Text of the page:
Depression & Sleep Disorders
Lack of Sleep Causing Depression?
Table of Contents:
Depression and Sleep Disorders
Treatment Options for OSA
If you didn’t sleep well last night, you may find yourself irritable and grumpy today, but if you’re someone who has suffered from insomnia and disrupted sleep for months, years or decades, the compounded sleeplessness may take an even greater toll on your overall mood and mental health. When you don’t get the 8 hours of restful sleep you need, it can impact your whole outlook on life as well as your emotions and feelings of happiness. According to the National Sleep Foundation, the link between sleep and mental health has been seen time and again by researchers and doctors.
For people with mild to severe sleep disorders, feelings of depression and anxiety are all too common. In the last decade, a number of studies have shown a link between one such disorder, Obstructive Sleep Apnea (OSA), and depression. OSA is characterized by complete airway obstruction. Problems begin when sleepers experience apneas, where breathing stops, and hypopneas, where breathing is shallow due to an obstruction. Apneas and hypopneas occur when the tongue and muscles relax during sleep, the lower jaw falls back toward the throat and the airway becomes blocked. The silence may end with a loud snort, cough or gasp. This causes the sleeper to wake briefly and begin breathing. After falling asleep again, the muscles relax and the airway becomes blocked once more. This cycle can occur hundreds of times per night.
Those experiencing OSA will often report symptoms of insomnia, disrupted sleep, and excessive daytime sleepiness. However, many will also note symptoms affecting their mental health, such as depression, severe anxiety, mood swings and temperamental behavior. This same connection has been made by researchers as well. A 2009 study in the Journal of Psychosomatic Research found a high rate of OSA in people with depression and insomnia. 39% of those studied had 15 or more breathing pauses per hour of sleep, which constitutes moderate sleep apnea. Furthermore, a 2006 study in the Archives of Internal Medicine, found that people with mild sleep apnea were twice as likely to have depression than those without OSA. The risk only increased with the severity of the sleep apnea.
While the above samples were smaller and more specific, a 2012 study by the Centers for Disease Control and Prevention (CDC), which studied 9,714 Americans, noted that the likelihood of depression increased in those with sleep-disordered breathing. Studies such as these show a much higher rate of depression in those with sleep disorders like OSA than in the general population. This could be because disrupted sleep can lead to changes in one’s emotions as well as clinical depression and anxiety. Chronic insomnia and disrupted sleep may also alter the neurochemicals and brain activities that control one’s thoughts and moods. Depression can be disabling, according to the National Institute of Mental Health, and will often impact one’s work and family life, causing feelings of sadness, hopelessness, and suicidal thoughts.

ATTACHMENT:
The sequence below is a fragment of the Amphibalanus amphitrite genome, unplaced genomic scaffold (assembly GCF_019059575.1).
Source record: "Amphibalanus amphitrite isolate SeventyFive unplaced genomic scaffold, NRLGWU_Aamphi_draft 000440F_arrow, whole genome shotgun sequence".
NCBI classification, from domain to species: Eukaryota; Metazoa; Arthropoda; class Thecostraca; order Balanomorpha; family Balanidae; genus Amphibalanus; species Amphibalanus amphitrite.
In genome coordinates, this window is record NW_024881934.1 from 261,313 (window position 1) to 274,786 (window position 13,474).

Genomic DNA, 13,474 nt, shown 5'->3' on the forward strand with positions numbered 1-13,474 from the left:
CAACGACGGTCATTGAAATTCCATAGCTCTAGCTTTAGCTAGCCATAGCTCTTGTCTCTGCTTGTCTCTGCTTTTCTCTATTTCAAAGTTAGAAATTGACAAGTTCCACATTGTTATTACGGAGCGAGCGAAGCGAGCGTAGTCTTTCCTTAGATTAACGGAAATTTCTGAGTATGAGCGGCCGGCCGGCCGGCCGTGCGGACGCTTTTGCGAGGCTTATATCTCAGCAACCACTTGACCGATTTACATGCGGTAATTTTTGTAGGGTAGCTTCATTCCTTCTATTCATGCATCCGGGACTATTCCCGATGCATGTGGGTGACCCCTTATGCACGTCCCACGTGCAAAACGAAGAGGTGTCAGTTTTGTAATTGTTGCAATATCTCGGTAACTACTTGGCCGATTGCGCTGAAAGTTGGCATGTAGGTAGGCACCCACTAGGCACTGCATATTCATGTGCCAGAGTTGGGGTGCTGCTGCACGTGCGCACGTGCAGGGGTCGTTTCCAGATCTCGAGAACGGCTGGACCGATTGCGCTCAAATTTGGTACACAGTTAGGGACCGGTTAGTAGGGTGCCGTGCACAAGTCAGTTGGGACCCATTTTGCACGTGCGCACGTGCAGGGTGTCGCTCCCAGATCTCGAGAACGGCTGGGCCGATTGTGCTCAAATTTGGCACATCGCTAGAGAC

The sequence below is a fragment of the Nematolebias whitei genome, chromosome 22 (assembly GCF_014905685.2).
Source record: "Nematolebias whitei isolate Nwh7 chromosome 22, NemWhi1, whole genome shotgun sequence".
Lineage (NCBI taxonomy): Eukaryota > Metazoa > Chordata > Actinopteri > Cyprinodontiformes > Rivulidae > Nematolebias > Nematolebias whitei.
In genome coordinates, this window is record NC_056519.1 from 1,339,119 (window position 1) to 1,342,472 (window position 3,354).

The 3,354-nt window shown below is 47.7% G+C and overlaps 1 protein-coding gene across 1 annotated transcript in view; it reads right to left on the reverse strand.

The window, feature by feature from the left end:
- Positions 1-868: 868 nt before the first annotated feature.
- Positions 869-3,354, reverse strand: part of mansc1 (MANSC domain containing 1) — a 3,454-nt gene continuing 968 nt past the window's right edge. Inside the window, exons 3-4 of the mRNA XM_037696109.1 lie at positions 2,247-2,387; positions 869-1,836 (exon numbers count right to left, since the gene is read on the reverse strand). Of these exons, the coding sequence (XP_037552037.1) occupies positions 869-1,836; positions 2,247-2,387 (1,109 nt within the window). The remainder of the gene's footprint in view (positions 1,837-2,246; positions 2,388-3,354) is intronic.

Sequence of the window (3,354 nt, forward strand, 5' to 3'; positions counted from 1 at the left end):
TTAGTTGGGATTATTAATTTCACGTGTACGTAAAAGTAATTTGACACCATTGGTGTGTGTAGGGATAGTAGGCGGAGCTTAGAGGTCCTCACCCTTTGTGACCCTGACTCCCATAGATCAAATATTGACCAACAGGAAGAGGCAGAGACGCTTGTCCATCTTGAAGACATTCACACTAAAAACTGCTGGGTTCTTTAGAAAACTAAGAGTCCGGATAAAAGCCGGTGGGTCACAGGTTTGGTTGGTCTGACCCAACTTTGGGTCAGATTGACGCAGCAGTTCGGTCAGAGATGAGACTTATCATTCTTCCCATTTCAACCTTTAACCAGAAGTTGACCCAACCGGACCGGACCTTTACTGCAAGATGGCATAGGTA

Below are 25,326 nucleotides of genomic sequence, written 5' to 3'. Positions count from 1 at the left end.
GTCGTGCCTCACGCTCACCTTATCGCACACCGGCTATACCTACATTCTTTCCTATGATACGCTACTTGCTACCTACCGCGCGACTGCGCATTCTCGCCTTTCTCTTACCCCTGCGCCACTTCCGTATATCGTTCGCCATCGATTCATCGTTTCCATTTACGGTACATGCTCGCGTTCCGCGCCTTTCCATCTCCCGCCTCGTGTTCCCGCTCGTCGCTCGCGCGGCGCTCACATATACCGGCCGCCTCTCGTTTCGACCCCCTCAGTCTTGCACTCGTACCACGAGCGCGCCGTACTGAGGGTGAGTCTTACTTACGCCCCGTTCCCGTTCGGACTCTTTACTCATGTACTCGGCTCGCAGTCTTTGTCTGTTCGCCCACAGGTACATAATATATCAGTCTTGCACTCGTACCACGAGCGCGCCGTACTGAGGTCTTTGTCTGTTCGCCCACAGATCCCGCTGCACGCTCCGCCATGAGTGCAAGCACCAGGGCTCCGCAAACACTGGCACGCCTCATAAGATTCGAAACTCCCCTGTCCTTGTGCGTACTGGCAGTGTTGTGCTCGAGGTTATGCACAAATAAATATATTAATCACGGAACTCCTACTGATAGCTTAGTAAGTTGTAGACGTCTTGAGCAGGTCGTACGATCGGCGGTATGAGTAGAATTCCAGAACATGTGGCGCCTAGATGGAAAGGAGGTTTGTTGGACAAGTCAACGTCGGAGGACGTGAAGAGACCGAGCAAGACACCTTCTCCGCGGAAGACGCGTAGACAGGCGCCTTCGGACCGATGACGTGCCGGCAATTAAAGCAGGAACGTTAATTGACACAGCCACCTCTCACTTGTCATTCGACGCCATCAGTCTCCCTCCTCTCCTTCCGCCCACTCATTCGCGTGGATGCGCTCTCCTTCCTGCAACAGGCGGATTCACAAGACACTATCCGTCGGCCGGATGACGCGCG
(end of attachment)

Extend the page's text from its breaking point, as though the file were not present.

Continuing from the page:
The good news is that when OSA is treated, symptoms of depression may improve dramatically. In fact, a 2007 study in the Journal of Clinical Sleep Medicine, which looked at 50 adults with severe OSA, found that 4-6 weeks of treatment lowered symptoms of depression in 94% of those studied. Even after one year, 88% of participants who received continued treatment for their OSA still enjoyed fewer symptoms of depression.
Because the relationship between sleep and depression is a complex one, the authors of the 2012 CDC study suggests that physicians screen for depression in those suffering from OSA, or vice versa. If you are experiencing symptoms of either of these conditions, you may want to consider asking your physician for a sleep study. In a sleep study, doctors will monitor your pauses in breathing to determine whether or not you have OSA and, if so, how severe it is.
Treatment options for OSA include lifestyle changes, surgery, Continuous Positive Airway Pressure (CPAP) and Oral Appliance Therapy. While CPAP is one of the most common treatments for OSA, Oral Appliance Therapy has proven to be an effective, scientifically-based treatment alternative that patients may find more comfortable and easier to use. The purpose of the appliance is to hold the jaw in a position that allows the airway to remain as open and firm as possible during sleep. Oral appliances are similar to athletic mouth guards but less bulky and completely non-invasive. Oral sleep appliances are covered by most medical insurance plans and Medicare.
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